Brighton Leadership Group

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How NOT to Communicate During a Crisis

COVID-19 is impacting every human being in some way. This event is occurring whether we like it or not. We get to determine whether the impact will be positive or negative. We get to decide how we will respond and most importantly, communicate.

When communicating in times of crisis do NOT create more FUD – Fear, Uncertainty and Doubt, or the FUD Factor.

Here are some of the ways FUD is spread:

  • Share inaccurate information. People are craving information and, in the absence (or overabundance) will make up their own stories. Rumors, misinformation, and hunches can spread both panic and complacency. Practice information hygiene by citing the source if you’re passing something on or checking the source if you’re reading something. If the source isn’t stated, ask for it before you accept the information as fact.
  • Wait until you have answers. This is a common point of resistance for leaders during times of change. They want to know more before they share. This is a change that is impacting us all and we can’t afford to wait until answers exist. It’s critical to be transparent with what you do and don’t know. Crisis communication requires leaders to be visible, trustworthy and candid on a consistent basis. Create certainty by committing to a rhythm of communication. Whether or not you have definitive information to share, just showing up makes a statement.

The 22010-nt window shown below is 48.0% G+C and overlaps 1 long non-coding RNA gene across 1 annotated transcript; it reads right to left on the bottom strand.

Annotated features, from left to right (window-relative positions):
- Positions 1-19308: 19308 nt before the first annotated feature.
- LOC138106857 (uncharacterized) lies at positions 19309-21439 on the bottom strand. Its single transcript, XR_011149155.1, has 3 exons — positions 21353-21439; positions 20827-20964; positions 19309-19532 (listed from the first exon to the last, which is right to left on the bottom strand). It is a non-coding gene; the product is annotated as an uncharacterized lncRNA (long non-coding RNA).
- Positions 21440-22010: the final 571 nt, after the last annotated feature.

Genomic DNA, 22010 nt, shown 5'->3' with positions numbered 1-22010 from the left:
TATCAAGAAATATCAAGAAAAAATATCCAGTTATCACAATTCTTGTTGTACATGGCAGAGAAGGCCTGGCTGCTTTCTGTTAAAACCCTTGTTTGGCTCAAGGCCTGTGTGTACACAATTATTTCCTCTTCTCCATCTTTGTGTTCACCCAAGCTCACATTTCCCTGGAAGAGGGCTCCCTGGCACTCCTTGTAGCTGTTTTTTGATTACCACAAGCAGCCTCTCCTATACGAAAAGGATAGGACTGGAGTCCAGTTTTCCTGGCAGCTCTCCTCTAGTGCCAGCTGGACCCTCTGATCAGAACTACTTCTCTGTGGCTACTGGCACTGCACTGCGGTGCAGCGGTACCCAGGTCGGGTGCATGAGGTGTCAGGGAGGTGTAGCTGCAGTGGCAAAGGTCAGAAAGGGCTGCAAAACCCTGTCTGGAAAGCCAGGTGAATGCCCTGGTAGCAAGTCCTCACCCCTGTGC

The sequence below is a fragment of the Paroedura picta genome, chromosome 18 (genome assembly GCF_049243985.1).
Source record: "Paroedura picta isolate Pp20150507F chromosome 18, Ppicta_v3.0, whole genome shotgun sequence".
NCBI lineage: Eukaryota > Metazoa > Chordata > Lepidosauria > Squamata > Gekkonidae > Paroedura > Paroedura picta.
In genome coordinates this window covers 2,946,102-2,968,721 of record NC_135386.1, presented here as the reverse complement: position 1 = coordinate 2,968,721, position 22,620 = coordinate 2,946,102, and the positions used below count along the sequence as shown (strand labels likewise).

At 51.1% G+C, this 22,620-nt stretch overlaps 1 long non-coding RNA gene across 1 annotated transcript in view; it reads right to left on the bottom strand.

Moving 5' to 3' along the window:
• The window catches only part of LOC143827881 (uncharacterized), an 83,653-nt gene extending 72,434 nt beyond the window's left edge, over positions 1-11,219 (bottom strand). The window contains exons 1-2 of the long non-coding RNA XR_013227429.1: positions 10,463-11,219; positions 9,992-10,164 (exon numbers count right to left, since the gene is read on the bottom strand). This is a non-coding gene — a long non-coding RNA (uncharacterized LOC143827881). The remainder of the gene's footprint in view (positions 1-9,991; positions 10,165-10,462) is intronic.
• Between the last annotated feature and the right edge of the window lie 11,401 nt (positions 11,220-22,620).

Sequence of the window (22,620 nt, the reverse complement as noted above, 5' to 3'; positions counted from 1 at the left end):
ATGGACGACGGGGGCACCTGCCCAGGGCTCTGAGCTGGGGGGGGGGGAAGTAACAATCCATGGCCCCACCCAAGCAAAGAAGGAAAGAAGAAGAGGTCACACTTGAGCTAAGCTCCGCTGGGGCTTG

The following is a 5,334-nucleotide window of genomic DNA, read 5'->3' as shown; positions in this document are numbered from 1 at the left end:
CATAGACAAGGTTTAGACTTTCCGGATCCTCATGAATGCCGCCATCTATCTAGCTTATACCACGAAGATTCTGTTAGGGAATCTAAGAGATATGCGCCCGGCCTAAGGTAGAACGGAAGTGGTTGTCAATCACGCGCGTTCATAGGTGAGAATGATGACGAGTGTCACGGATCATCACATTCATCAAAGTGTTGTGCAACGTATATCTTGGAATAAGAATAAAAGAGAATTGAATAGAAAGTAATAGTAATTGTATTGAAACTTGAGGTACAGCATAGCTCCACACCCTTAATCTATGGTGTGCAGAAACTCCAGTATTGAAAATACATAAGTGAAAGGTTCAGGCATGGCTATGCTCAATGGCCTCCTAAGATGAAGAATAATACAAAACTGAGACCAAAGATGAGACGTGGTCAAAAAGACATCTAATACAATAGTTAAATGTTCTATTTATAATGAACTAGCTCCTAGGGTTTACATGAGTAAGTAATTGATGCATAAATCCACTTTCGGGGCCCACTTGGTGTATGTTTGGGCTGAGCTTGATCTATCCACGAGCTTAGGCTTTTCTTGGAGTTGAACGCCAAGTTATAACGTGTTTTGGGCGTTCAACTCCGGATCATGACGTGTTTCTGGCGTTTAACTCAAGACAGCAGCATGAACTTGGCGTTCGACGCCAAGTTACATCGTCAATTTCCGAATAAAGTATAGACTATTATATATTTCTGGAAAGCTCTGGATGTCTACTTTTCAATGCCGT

• Poor word choice. In Illinois we were told to “Stay at Home.” In Michigan the instructions were “Stay Safe Stay Home.” Just a few more words but what a difference in the message! We are all being told to practice “social distancing.” How much better would it be to say, stay physically distanced but socially connected. The words you use matter, so choose them wisely and make sure they will have the intended impact.

Communication is the lifeblood of relationships. It’s what keeps teams functioning, workers productive and organizations profitable. Watch out for FUD-inducing communication killers. As this (or any) crisis unfolds, proactive, consistent and thoughtful communication is critical.

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